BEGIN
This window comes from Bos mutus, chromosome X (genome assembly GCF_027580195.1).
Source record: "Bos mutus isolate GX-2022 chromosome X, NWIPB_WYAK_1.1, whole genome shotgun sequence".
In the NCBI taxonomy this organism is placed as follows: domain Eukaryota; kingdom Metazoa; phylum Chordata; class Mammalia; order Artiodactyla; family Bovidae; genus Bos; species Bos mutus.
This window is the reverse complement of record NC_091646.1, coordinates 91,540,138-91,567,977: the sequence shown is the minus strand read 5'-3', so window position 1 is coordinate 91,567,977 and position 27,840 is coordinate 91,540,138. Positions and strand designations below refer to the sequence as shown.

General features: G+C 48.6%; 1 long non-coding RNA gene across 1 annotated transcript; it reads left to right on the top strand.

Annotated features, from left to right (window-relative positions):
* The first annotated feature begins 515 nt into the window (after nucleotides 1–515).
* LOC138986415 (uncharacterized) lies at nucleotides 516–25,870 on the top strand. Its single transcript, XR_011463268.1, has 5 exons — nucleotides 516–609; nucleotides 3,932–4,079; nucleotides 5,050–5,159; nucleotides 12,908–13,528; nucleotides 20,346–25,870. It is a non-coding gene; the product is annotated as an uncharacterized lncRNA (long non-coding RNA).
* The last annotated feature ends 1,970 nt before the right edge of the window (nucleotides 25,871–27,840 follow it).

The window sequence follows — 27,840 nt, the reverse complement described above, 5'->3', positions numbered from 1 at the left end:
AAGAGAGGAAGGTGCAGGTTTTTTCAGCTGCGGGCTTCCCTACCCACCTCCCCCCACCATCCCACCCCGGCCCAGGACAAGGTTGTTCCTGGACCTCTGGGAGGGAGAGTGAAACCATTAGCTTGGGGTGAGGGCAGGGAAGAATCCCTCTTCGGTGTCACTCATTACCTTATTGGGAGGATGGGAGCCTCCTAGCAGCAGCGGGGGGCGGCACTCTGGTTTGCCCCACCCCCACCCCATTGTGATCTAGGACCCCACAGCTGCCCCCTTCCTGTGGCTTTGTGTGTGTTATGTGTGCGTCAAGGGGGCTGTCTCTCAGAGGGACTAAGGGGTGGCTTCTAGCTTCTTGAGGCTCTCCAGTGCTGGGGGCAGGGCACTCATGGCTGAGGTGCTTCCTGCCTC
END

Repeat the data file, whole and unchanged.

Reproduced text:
This window comes from Bos mutus, chromosome X (genome assembly GCF_027580195.1).
Source record: "Bos mutus isolate GX-2022 chromosome X, NWIPB_WYAK_1.1, whole genome shotgun sequence".
In the NCBI taxonomy this organism is placed as follows: domain Eukaryota; kingdom Metazoa; phylum Chordata; class Mammalia; order Artiodactyla; family Bovidae; genus Bos; species Bos mutus.
This window is the reverse complement of record NC_091646.1, coordinates 91,540,138-91,567,977: the sequence shown is the minus strand read 5'-3', so window position 1 is coordinate 91,567,977 and position 27,840 is coordinate 91,540,138. Positions and strand designations below refer to the sequence as shown.

General features: G+C 48.6%; 1 long non-coding RNA gene across 1 annotated transcript; it reads left to right on the top strand.

Annotated features, from left to right (window-relative positions):
* The first annotated feature begins 515 nt into the window (after nucleotides 1–515).
* LOC138986415 (uncharacterized) lies at nucleotides 516–25,870 on the top strand. Its single transcript, XR_011463268.1, has 5 exons — nucleotides 516–609; nucleotides 3,932–4,079; nucleotides 5,050–5,159; nucleotides 12,908–13,528; nucleotides 20,346–25,870. It is a non-coding gene; the product is annotated as an uncharacterized lncRNA (long non-coding RNA).
* The last annotated feature ends 1,970 nt before the right edge of the window (nucleotides 25,871–27,840 follow it).

The window sequence follows — 27,840 nt, the reverse complement described above, 5'->3', positions numbered from 1 at the left end:
AAGAGAGGAAGGTGCAGGTTTTTTCAGCTGCGGGCTTCCCTACCCACCTCCCCCCACCATCCCACCCCGGCCCAGGACAAGGTTGTTCCTGGACCTCTGGGAGGGAGAGTGAAACCATTAGCTTGGGGTGAGGGCAGGGAAGAATCCCTCTTCGGTGTCACTCATTACCTTATTGGGAGGATGGGAGCCTCCTAGCAGCAGCGGGGGGCGGCACTCTGGTTTGCCCCACCCCCACCCCATTGTGATCTAGGACCCCACAGCTGCCCCCTTCCTGTGGCTTTGTGTGTGTTATGTGTGCGTCAAGGGGGCTGTCTCTCAGAGGGACTAAGGGGTGGCTTCTAGCTTCTTGAGGCTCTCCAGTGCTGGGGGCAGGGCACTCATGGCTGAGGTGCTTCCTGCCTC